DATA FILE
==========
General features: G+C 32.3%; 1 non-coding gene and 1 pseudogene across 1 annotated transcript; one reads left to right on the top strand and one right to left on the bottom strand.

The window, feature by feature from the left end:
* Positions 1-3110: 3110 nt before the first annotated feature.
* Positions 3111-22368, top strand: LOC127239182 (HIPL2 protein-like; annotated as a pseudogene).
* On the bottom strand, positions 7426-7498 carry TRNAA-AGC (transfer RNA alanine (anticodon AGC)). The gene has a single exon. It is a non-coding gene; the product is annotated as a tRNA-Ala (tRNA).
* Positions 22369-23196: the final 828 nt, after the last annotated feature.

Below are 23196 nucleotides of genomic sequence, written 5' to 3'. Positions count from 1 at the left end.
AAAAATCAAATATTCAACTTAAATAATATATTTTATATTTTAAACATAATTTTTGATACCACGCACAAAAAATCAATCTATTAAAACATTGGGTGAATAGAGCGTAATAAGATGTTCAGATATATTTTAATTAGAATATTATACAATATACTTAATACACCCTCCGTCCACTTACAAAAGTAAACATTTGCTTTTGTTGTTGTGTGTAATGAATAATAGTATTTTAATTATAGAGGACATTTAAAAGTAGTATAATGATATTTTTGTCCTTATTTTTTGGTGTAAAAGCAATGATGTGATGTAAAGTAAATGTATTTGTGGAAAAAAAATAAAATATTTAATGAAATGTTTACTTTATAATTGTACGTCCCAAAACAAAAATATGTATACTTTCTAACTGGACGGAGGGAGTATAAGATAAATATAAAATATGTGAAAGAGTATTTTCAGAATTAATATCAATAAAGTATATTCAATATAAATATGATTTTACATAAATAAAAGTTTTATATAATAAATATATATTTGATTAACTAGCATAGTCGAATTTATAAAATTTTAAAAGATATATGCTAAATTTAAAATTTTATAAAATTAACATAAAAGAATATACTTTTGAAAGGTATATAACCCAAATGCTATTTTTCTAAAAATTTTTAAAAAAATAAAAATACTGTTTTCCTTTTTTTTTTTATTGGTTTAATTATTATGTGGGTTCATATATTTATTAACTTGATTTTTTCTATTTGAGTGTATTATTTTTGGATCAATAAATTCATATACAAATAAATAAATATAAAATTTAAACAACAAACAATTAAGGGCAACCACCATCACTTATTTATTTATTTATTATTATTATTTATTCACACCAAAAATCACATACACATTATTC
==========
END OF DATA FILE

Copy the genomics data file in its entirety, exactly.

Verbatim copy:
General features: G+C 32.3%; 1 non-coding gene and 1 pseudogene across 1 annotated transcript; one reads left to right on the top strand and one right to left on the bottom strand.

The window, feature by feature from the left end:
* Positions 1-3110: 3110 nt before the first annotated feature.
* Positions 3111-22368, top strand: LOC127239182 (HIPL2 protein-like; annotated as a pseudogene).
* On the bottom strand, positions 7426-7498 carry TRNAA-AGC (transfer RNA alanine (anticodon AGC)). The gene has a single exon. It is a non-coding gene; the product is annotated as a tRNA-Ala (tRNA).
* Positions 22369-23196: the final 828 nt, after the last annotated feature.

Below are 23196 nucleotides of genomic sequence, written 5' to 3'. Positions count from 1 at the left end.
AAAAATCAAATATTCAACTTAAATAATATATTTTATATTTTAAACATAATTTTTGATACCACGCACAAAAAATCAATCTATTAAAACATTGGGTGAATAGAGCGTAATAAGATGTTCAGATATATTTTAATTAGAATATTATACAATATACTTAATACACCCTCCGTCCACTTACAAAAGTAAACATTTGCTTTTGTTGTTGTGTGTAATGAATAATAGTATTTTAATTATAGAGGACATTTAAAAGTAGTATAATGATATTTTTGTCCTTATTTTTTGGTGTAAAAGCAATGATGTGATGTAAAGTAAATGTATTTGTGGAAAAAAAATAAAATATTTAATGAAATGTTTACTTTATAATTGTACGTCCCAAAACAAAAATATGTATACTTTCTAACTGGACGGAGGGAGTATAAGATAAATATAAAATATGTGAAAGAGTATTTTCAGAATTAATATCAATAAAGTATATTCAATATAAATATGATTTTACATAAATAAAAGTTTTATATAATAAATATATATTTGATTAACTAGCATAGTCGAATTTATAAAATTTTAAAAGATATATGCTAAATTTAAAATTTTATAAAATTAACATAAAAGAATATACTTTTGAAAGGTATATAACCCAAATGCTATTTTTCTAAAAATTTTTAAAAAAATAAAAATACTGTTTTCCTTTTTTTTTTTATTGGTTTAATTATTATGTGGGTTCATATATTTATTAACTTGATTTTTTCTATTTGAGTGTATTATTTTTGGATCAATAAATTCATATACAAATAAATAAATATAAAATTTAAACAACAAACAATTAAGGGCAACCACCATCACTTATTTATTTATTTATTATTATTATTTATTCACACCAAAAATCACATACACATTATTC